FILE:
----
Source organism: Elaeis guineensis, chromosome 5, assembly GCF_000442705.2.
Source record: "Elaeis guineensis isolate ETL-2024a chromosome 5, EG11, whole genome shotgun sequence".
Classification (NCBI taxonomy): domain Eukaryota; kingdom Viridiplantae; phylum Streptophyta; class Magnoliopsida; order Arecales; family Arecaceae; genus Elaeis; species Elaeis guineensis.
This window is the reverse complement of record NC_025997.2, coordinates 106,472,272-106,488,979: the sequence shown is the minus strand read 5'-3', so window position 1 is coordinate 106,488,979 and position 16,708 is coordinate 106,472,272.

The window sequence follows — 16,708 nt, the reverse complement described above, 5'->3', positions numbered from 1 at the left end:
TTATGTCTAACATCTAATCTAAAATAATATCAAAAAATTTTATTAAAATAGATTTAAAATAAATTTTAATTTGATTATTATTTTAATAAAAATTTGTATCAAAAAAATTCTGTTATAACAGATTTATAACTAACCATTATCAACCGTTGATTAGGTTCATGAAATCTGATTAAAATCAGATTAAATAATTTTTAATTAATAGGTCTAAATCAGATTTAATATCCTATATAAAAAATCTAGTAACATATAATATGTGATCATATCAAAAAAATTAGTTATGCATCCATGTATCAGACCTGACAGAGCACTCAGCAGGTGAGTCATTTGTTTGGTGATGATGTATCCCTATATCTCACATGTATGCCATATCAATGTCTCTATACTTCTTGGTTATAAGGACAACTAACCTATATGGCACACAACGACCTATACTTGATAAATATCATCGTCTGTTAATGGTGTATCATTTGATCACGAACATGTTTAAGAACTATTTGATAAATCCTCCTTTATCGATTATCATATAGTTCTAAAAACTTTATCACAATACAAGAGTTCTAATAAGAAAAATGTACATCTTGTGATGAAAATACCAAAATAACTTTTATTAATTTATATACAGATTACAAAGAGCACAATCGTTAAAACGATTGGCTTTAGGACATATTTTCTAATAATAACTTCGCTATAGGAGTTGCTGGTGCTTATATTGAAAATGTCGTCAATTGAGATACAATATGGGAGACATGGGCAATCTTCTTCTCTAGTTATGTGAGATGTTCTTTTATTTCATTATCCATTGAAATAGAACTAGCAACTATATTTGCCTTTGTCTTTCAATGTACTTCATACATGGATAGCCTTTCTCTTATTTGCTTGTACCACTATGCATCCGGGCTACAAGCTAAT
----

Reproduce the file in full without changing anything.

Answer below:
Source organism: Elaeis guineensis, chromosome 5, assembly GCF_000442705.2.
Source record: "Elaeis guineensis isolate ETL-2024a chromosome 5, EG11, whole genome shotgun sequence".
Classification (NCBI taxonomy): domain Eukaryota; kingdom Viridiplantae; phylum Streptophyta; class Magnoliopsida; order Arecales; family Arecaceae; genus Elaeis; species Elaeis guineensis.
This window is the reverse complement of record NC_025997.2, coordinates 106,472,272-106,488,979: the sequence shown is the minus strand read 5'-3', so window position 1 is coordinate 106,488,979 and position 16,708 is coordinate 106,472,272.

The window sequence follows — 16,708 nt, the reverse complement described above, 5'->3', positions numbered from 1 at the left end:
TTATGTCTAACATCTAATCTAAAATAATATCAAAAAATTTTATTAAAATAGATTTAAAATAAATTTTAATTTGATTATTATTTTAATAAAAATTTGTATCAAAAAAATTCTGTTATAACAGATTTATAACTAACCATTATCAACCGTTGATTAGGTTCATGAAATCTGATTAAAATCAGATTAAATAATTTTTAATTAATAGGTCTAAATCAGATTTAATATCCTATATAAAAAATCTAGTAACATATAATATGTGATCATATCAAAAAAATTAGTTATGCATCCATGTATCAGACCTGACAGAGCACTCAGCAGGTGAGTCATTTGTTTGGTGATGATGTATCCCTATATCTCACATGTATGCCATATCAATGTCTCTATACTTCTTGGTTATAAGGACAACTAACCTATATGGCACACAACGACCTATACTTGATAAATATCATCGTCTGTTAATGGTGTATCATTTGATCACGAACATGTTTAAGAACTATTTGATAAATCCTCCTTTATCGATTATCATATAGTTCTAAAAACTTTATCACAATACAAGAGTTCTAATAAGAAAAATGTACATCTTGTGATGAAAATACCAAAATAACTTTTATTAATTTATATACAGATTACAAAGAGCACAATCGTTAAAACGATTGGCTTTAGGACATATTTTCTAATAATAACTTCGCTATAGGAGTTGCTGGTGCTTATATTGAAAATGTCGTCAATTGAGATACAATATGGGAGACATGGGCAATCTTCTTCTCTAGTTATGTGAGATGTTCTTTTATTTCATTATCCATTGAAATAGAACTAGCAACTATATTTGCCTTTGTCTTTCAATGTACTTCATACATGGATAGCCTTTCTCTTATTTGCTTGTACCACTATGCATCCGGGCTACAAGCTAAT